Sarah Palin had a few memorable moments during her campaign stop in Des Moines, Iowa, on Saturday. But the most eye-opening of them all came, it would appear, when the Alaska Governor somehow drew a connection between Barack Obama's tax policy and an encroaching, nightmarish, communist government. The Illinois Democrat, she hysterically suggested, would, through his proposals, create a country "where the people are not free."
"See, under a big government, more tax agenda, what you thought was yours would really start belonging to somebody else, to everybody else. If you thought your income, your property, your inventory, your investments were, were yours, they would really collectively belong to everybody. Obama, Barack Obama has an ideological commitment to higher taxes, and I say this based on his record... Higher taxes, more government, misusing the power to tax leads to government moving into the role of some believing that government then has to take care of us. And government kind of moving into the role as the other half of our family, making decisions for us. Now, they do this in other countries where the people are not free. Let us fight for what is right. John McCain and I, we will put our trust in you."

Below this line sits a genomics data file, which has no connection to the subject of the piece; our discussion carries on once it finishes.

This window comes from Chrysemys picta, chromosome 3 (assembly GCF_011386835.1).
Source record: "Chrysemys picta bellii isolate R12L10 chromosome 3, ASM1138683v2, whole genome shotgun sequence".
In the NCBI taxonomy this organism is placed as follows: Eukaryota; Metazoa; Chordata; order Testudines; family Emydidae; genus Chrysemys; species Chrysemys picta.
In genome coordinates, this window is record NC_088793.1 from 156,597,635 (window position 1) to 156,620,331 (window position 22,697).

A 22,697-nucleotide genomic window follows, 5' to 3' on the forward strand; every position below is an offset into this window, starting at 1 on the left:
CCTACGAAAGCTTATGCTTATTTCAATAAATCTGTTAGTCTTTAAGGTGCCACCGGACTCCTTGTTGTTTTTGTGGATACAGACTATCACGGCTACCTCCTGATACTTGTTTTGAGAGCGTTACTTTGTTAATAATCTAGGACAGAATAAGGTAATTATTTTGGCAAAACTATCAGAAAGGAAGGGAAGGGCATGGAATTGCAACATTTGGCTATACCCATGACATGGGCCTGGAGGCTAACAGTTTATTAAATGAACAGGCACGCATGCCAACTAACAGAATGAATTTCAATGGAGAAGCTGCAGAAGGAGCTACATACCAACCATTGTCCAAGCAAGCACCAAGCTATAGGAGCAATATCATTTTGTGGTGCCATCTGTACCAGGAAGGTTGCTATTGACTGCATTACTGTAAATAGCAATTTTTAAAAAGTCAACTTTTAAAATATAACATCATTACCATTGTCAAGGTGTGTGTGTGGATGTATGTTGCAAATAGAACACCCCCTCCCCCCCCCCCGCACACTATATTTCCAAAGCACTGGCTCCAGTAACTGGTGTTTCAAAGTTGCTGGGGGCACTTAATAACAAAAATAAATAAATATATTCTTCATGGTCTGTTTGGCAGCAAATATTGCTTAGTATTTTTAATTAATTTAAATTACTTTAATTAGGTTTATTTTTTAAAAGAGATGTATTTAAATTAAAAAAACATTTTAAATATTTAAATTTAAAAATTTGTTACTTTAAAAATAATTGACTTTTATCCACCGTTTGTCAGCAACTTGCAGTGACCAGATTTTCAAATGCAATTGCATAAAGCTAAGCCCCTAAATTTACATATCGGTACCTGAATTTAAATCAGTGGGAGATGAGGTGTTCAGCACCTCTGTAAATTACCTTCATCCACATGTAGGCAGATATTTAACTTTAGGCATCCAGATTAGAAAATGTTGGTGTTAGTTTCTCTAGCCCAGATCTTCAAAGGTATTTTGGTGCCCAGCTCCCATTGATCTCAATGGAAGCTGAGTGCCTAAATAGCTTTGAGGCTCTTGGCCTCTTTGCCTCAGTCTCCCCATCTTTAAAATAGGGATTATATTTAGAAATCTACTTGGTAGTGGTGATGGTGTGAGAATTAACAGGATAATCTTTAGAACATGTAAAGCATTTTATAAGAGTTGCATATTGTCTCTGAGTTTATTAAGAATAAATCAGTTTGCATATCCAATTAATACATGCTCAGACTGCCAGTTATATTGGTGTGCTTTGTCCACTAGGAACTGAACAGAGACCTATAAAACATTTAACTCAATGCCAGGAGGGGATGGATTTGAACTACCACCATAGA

That yarn goes well beyond what Palin and McCain have, to this point, been comfortable asserting: mainly that Obama is proposing economic socialism. But there are a few things to keep in mind here: the McCain-Palin ticket does not oppose a progressive tax system. In fact, back in 2000, the Arizona Republican said rich people paid more in taxes because they could afford to do so.
"I think the first people who deserve a tax cut are working Americans with children that need to educate their children," he said, "and they're the ones that I would support tax cuts for first."
More importantly, Obama's tax plans are less progressive than those in place during the Clinton years. In fact, the rates that people making over $250,000 would have to pay would be the same as during the 1990s -- a time definitely not marked by the absence of freedoms.
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